These points suggest our training must focus first on calming the mind. This requires a precise attentiveness to the mind’s process that arises in the practice of Silent Illumination or Mahamudra. No glitzy, worried mainstreaming to fit contemporary culture is required here. What is needed is the entirely conventional application of the Buddha's methods as revealed in the Sutras, developed in the Abhidharma and emphasised in the Mahayana sutras that lie at the basis of Chan/Zen. Since these methods can produce a ‘taste of chocolate’ as Lama Thubten Yeshe used to say, they can encourage practitioners into a deeper understanding of the Dharma eventually leading to a heartfelt letting go of attachments of all kinds - including ‘me’. Gradual training and sudden insight are thereby related.

The application of insight requires an everyday process of mindfulness. Our training must therefore also encourage a daily practice that is not so much a time spent in ‘sitting’ as a moment to moment cultivation of self-awareness: a knowing why I do this, within a gentle critique that does not beat oneself over the head. Such mindfulness is actually the practice of the eightfold path. Any mechanical practice will not do the trick. Mindfulness is all in the everyday.

Finally a warning: if a practitioner settles down in 'self at ease ' he/ she will be like someone who, as Shifu has put it, finds a level place upon a mountain full of ferns, fresh water and sunshine and behaves as if it were the summit itself. Not so. ‘Self at ease’ must itself be let go, otherwise it too will grow stale in a false contentment. The path never ends. The mystery beyond the signless signpost pointing out over the ocean has not yet been understood.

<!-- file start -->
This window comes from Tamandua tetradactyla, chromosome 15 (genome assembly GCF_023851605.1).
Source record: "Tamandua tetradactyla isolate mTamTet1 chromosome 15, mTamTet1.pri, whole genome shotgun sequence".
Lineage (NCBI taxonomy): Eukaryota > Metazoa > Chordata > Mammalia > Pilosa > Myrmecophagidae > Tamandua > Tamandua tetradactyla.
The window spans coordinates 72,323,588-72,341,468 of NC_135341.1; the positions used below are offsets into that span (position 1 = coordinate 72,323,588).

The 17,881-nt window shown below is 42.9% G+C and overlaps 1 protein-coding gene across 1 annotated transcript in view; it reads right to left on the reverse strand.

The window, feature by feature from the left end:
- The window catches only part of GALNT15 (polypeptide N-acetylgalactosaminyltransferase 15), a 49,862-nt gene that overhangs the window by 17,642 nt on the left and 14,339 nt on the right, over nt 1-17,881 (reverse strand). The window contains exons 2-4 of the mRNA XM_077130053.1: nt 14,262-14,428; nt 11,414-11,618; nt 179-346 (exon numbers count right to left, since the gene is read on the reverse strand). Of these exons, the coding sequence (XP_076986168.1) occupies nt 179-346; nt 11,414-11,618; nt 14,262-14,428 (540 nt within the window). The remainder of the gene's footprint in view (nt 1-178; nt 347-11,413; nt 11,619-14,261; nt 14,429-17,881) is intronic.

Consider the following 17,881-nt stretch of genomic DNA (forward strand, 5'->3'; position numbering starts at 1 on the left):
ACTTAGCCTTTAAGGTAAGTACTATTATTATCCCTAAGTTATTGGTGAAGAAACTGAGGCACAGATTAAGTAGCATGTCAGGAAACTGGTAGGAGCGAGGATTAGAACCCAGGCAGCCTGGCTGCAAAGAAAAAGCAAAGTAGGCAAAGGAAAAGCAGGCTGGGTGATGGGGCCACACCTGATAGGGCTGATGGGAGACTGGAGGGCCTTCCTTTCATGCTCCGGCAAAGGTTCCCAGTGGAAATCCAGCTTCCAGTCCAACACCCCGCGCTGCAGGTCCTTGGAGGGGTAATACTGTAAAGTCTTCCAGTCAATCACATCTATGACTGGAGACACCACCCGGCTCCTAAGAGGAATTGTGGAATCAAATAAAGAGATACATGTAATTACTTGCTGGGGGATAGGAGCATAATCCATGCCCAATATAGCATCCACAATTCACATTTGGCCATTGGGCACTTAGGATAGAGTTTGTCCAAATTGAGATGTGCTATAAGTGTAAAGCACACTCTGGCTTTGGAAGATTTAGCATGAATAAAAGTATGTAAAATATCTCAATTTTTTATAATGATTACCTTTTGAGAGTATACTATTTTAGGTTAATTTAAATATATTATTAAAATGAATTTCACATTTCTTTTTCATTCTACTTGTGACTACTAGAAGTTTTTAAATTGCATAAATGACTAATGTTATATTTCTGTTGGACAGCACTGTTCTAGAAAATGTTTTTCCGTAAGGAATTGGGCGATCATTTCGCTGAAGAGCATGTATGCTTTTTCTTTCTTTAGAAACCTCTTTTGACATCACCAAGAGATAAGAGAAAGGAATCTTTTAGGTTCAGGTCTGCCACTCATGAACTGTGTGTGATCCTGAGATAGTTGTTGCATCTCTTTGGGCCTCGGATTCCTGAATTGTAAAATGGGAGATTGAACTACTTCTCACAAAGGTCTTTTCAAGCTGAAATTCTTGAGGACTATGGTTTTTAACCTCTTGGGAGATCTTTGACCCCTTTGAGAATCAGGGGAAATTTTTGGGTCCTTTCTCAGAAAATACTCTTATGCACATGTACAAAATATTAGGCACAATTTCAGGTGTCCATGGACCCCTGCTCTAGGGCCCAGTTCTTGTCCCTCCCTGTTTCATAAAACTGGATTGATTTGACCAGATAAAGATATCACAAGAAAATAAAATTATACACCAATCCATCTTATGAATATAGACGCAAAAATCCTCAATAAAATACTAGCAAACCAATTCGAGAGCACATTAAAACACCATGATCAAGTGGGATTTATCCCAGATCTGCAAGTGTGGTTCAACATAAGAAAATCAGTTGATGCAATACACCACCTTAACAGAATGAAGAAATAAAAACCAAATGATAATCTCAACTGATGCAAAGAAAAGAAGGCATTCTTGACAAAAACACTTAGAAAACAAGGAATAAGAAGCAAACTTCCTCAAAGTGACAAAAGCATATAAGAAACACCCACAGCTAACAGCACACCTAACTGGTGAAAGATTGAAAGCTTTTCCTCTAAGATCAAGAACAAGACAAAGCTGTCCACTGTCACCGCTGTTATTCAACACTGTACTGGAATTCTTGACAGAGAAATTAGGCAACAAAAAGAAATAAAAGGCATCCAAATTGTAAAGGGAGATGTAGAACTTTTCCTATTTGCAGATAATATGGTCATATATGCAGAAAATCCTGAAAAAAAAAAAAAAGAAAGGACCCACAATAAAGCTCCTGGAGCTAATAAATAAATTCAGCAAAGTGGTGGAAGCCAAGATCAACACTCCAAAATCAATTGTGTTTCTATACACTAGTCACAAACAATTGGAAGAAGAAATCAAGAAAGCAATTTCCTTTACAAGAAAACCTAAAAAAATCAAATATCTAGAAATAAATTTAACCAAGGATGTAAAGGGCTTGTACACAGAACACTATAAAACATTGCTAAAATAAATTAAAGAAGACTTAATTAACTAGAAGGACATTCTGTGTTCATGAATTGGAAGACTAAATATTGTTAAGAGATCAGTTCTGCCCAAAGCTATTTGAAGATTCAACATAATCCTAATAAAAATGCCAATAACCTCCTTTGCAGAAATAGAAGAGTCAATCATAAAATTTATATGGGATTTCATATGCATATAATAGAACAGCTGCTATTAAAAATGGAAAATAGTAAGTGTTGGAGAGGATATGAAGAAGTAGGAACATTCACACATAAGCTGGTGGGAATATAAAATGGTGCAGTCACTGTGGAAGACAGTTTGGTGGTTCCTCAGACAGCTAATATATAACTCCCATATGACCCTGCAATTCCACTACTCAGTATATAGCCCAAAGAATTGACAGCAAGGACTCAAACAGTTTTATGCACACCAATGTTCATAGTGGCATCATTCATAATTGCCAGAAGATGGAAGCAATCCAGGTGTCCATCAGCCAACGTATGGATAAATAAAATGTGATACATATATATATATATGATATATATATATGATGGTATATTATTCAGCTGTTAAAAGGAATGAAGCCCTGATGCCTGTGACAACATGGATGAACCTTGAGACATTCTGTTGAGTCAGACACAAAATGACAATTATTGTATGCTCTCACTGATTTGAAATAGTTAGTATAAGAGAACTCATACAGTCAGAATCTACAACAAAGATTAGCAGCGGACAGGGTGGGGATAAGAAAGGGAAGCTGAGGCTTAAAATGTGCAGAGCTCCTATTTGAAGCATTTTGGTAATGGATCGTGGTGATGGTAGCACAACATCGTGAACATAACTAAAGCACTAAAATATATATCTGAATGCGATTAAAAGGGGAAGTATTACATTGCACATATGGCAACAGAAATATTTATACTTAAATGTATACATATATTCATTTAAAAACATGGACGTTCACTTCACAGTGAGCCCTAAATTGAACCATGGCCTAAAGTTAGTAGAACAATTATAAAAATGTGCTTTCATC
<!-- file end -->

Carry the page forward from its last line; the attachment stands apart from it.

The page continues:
In the end one suspects all this is forgotten. At home in the universe the bodhisattva is not concerned with him/herself nor with discovering anything. There is simply the task of working for all in the knowledge that everything is a sharing in all.

One may thus say - this is all words. Hughie told us recently of a story in which a Japanese teacher with little English was asked for his view of practice in the UK. He said:

"Books, books, books,

too much, too much, too much,

dustbin, dustbin, dustbin!"

And, of course, this is spot on. If you find yourself at the top of a thousand foot pole all you have to do is to step off. One discovers:

No top

No bottom

No gravity.

Everything as usual....

But most of us have yet to reach the top of the thousand-foot pole - let alone attempt the stepping off it. Those who do need no words.